• Allison Holmes

    January 10, 2020 at 3:10 pm

    Hi Allison,

    Look up a guy named Paul Maskill. Paul is a small business coach that specializes in service based businesses. I know Paul and his father from servicing their vehicles for years. I was kind of a “beta test” for Paul’s course when he first got started in helping small businesses. I’m a 3rd generation auto shop owner and a few years ago had some of the same struggles you are going through. I took Paul’s course and experienced an amazing transformation. My techs are happy and making more money than they ever have, My service manager and service advisors are killing it and making more money than they ever have, our customers are happy, I make more money than I ever have and we have a super star team in place that runs like a well oiled machine even when I’m not here. Do yourself a favor and take a look at Paul’s course. Then tell the shop owner to get off a little money to pay for the course:) Even if you don’t decide to take his course, the phone call with Paul will be well worth your time.

    Tell him Aaron Klosterman sent you!

    If you have any questions feel free to contact me anytime.

    Link to Paul’s website:

    Aaron – Can Paul help with figuring out our finances too? That’s another problem added to all the others we’re facing right now!


  • Aaron Klosterman

    January 10, 2020 at 4:01 pm


    Yes, Financial planning/ budgeting is one of the modules in his course. He breaks everything into to modules so you don’t feel like you’re trying to tackle everything all at once. That’s one thing I really liked about the course when I took it. We didn’t move on to the next module until we mastered the one we were working on.

    Some of the modules I remember are:

    The initial evaluation.

    Building the foundation.

    Strengths and weaknesses of the company.

    Culture and moral with the employees.

    Culture and brand with customers.


    Creating systems and procedures.

    This just scratches the surface but it’s what I could remember off the top of my head. I’m sure he has added to the course since I took it. Paul still checks in with me on a regular basis to see how things are going.

    I’ve taken several automotive industry specific coaching programs that I was less than impressed with. They were very expensive and I did not feel they were worth the money I spent on them.

    Paul’s course far exceeded my expectations. I’ve referred several local companies to him and they had great results with him that I did.  I will tell you that his course is NOT easy. It will take some hard work and you and your shop owner are going to hear some things from Paul that you may not want to hear about the company but in the end it is very much worthwhile and those things that you don’t want to hear are necessary to facing and fixing the problems of the company.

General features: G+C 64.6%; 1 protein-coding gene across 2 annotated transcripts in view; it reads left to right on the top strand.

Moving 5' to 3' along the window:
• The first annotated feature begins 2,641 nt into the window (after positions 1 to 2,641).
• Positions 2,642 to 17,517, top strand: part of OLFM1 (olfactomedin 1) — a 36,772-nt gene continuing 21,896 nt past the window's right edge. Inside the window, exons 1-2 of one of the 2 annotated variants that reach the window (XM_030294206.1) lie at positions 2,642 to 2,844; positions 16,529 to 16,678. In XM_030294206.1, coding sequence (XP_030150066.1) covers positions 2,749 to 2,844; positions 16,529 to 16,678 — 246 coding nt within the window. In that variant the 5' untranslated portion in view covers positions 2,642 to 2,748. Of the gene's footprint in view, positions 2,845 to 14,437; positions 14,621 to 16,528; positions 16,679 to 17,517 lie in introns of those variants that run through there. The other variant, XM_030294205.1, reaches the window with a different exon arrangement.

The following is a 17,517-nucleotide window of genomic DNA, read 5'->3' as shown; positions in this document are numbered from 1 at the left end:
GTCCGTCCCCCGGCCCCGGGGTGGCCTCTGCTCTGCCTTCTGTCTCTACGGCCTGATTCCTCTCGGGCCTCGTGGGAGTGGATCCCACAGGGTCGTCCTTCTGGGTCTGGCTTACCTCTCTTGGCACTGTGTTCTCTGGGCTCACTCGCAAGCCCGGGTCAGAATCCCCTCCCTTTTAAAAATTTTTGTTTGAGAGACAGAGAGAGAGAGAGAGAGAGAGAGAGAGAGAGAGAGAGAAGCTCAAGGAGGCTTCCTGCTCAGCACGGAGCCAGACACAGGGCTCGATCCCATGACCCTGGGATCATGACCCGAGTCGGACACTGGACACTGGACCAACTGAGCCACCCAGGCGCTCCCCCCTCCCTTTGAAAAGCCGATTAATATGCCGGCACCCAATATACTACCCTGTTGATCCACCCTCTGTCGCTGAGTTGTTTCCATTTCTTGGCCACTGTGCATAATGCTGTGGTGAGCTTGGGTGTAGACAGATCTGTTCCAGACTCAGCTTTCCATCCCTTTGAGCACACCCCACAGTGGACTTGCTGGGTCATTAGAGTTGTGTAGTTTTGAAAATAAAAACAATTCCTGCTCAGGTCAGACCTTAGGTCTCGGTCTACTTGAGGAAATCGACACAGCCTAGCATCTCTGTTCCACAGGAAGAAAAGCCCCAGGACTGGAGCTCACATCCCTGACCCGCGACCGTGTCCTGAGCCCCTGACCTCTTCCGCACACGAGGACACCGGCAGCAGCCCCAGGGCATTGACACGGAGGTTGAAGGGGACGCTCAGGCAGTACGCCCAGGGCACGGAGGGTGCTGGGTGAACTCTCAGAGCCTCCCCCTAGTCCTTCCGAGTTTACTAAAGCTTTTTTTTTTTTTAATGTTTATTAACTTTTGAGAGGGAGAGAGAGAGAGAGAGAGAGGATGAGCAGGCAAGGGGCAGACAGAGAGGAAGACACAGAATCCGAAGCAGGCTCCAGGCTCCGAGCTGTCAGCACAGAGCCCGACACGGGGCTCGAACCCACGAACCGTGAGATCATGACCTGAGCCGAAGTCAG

• zack little

    January 10, 2020 at 4:57 pm

    The most important question to ask before getting the help is: is the owner really ready for change? They are going to make or break any attempt from outside sources to help. My dad signed up for ati re-engineering program and didn’t do a single thing they asked because he assumed out advisor at the time would do the work. Well when him and the advisor got into an argument and he left, my dad was already in the program. I learned a ton from it while he says it was a waste. I knew I needed to change because before ati I didn’t know anything about the car world I came to help my dad. Before that I was breeding reptiles .  However he has changed too, just not moving forward but rather slowly sliding backwards.

    so it’s really a question for the owner. Are they ready to commit to change regardless of how uncomfortable the beginning might be? Putti nag full trust in the coach to guide you and the shop we’re you ultimately want to be

  • Max Att

    January 10, 2020 at 5:56 pm

    You need to go work for/with someone else. You have surpassed your superior in knowledge and drive, whatever else time you are investing there is wasted. Shop owners rarely change. You need to focus on your advancement and money. I worked for someone for 8 years and started with 0 mechanical knowledge. I was an office manager and eventually turned into a full on tech because most of the guys my boss hired couldnt cut it and I ended up in the shop. In the end all my 70 hour weeks went into keeping a sinking ship afloat for 4 years until I had a physical breakdown. I quit 4 months ago and now work for myself doing mobile repair, at home repair and contracting part time to busy shops and I refuse to work full time for someone in auto industry ever again, even the best shop owner I’ve ever met because I’m so much better off on my own. MAX. INSTA: max_automotive_hi, previous reviews on yelp at Mark’s japanese European, kaneohe, hi. New business ps the guy who replaced me when I left is ready to quit after 3 months. Good luck.

  • Michael

    January 14, 2020 at 10:22 pm

    Hi Allison,

    Have you and the owner taken a look at the P&L statement? This “should” show you where the money is going and allow you to work out your cost of labor as a % of sales and cost of parts as a % of sales. Once you know these numbers you can begin to figure out where you may need to make changes.

    With your systems that aren’t being followed, the owner needs to make the systems “not negotiable”. If there are no consequences for not following the systems then behavior won’t change.

    Sometimes a frank discussion outlining the state of the business and that unless things change we are all out of a job, can shake them out of their “funk”.

    Good luck!

  • David Kellner

    January 15, 2020 at 10:34 am

    Hello I have looked at this a few times and would like to give my opinion.

    First of all the attitude in a shop or any environment is cultured.